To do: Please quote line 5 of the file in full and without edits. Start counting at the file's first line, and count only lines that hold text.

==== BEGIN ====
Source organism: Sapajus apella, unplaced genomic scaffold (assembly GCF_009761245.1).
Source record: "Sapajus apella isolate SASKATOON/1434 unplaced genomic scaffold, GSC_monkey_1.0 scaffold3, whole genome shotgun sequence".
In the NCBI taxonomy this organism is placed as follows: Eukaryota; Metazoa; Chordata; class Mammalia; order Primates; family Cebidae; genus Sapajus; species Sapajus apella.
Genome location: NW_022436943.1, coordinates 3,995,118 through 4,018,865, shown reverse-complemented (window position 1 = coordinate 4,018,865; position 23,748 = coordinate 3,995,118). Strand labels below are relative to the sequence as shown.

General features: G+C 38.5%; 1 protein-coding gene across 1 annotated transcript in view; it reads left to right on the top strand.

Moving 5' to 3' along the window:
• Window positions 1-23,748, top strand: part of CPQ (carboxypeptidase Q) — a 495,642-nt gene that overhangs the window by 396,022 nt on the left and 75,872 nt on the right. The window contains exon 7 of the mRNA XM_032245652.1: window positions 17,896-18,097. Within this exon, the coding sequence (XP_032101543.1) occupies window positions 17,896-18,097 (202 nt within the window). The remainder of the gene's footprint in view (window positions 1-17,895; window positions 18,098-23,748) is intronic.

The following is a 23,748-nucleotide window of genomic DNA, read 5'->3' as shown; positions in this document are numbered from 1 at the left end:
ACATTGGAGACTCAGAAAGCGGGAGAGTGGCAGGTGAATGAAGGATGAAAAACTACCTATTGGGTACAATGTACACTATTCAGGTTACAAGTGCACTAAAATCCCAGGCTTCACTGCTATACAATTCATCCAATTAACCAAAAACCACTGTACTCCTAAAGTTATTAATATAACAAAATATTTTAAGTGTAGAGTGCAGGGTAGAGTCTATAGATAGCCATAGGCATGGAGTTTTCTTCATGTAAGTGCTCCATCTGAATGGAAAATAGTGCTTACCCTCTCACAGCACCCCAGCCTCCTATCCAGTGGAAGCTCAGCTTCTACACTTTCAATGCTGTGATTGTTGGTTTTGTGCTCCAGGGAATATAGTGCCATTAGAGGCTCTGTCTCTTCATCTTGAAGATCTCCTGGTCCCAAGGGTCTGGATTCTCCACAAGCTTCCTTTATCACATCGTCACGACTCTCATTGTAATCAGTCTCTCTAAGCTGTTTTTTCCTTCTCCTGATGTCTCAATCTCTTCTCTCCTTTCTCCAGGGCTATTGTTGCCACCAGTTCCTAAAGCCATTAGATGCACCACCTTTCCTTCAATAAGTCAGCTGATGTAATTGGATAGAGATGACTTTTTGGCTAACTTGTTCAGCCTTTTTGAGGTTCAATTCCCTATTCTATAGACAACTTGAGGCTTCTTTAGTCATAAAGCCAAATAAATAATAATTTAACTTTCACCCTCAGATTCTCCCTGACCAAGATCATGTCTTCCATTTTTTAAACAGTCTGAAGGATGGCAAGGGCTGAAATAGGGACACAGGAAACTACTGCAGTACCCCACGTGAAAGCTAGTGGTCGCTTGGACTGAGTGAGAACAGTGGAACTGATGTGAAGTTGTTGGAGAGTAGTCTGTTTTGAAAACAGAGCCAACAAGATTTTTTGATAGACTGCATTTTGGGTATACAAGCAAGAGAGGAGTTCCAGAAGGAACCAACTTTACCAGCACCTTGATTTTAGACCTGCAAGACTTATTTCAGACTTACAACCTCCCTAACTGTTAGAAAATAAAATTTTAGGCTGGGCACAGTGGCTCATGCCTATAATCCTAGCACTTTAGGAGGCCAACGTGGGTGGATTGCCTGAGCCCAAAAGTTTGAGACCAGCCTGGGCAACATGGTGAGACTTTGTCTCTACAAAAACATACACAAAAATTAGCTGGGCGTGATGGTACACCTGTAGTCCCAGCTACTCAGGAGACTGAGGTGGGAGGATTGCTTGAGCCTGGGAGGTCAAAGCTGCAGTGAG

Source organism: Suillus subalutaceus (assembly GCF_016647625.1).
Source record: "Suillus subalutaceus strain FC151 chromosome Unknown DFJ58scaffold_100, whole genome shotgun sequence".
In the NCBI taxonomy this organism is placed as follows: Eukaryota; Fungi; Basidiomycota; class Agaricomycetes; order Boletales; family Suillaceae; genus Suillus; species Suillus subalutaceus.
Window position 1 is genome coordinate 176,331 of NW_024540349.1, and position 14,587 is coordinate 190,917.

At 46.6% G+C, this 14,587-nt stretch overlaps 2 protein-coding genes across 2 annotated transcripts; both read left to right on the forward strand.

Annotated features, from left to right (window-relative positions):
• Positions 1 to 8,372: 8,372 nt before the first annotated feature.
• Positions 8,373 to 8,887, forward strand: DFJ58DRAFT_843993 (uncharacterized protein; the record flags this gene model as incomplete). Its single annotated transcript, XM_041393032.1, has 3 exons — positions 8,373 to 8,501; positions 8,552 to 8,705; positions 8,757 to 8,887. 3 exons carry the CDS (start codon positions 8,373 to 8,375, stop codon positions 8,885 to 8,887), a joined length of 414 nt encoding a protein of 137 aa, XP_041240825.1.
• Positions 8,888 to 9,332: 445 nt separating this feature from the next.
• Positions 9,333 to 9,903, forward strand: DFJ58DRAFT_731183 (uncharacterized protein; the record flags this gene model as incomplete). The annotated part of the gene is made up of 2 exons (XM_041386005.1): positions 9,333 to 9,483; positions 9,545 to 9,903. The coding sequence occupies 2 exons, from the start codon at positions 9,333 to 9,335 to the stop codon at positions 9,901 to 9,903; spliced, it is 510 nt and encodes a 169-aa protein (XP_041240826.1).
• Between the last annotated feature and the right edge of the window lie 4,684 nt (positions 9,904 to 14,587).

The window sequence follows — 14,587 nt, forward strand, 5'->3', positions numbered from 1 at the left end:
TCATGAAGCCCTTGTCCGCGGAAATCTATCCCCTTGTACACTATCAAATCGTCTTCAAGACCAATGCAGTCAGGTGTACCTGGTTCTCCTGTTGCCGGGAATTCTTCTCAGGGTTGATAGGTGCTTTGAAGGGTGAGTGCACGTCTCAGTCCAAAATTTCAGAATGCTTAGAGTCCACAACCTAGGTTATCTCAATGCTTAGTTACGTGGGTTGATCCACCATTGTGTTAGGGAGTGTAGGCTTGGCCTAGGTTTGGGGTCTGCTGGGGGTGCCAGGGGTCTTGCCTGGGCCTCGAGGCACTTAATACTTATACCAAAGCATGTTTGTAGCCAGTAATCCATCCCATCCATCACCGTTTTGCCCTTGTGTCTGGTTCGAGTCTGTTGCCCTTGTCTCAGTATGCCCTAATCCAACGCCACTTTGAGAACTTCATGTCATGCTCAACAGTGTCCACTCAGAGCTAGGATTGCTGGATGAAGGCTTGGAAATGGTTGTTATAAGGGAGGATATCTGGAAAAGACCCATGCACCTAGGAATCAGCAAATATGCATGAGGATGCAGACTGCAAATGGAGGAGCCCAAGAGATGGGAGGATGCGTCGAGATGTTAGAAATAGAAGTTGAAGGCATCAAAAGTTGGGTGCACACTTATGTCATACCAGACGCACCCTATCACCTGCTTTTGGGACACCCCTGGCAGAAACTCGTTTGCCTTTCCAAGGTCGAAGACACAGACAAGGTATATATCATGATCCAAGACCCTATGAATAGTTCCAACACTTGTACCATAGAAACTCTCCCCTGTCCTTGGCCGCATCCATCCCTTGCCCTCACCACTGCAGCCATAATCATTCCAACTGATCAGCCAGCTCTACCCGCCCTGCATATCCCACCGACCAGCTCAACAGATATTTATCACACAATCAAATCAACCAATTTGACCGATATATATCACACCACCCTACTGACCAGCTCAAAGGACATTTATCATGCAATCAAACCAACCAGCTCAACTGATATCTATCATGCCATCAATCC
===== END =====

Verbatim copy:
General features: G+C 38.5%; 1 protein-coding gene across 1 annotated transcript in view; it reads left to right on the top strand.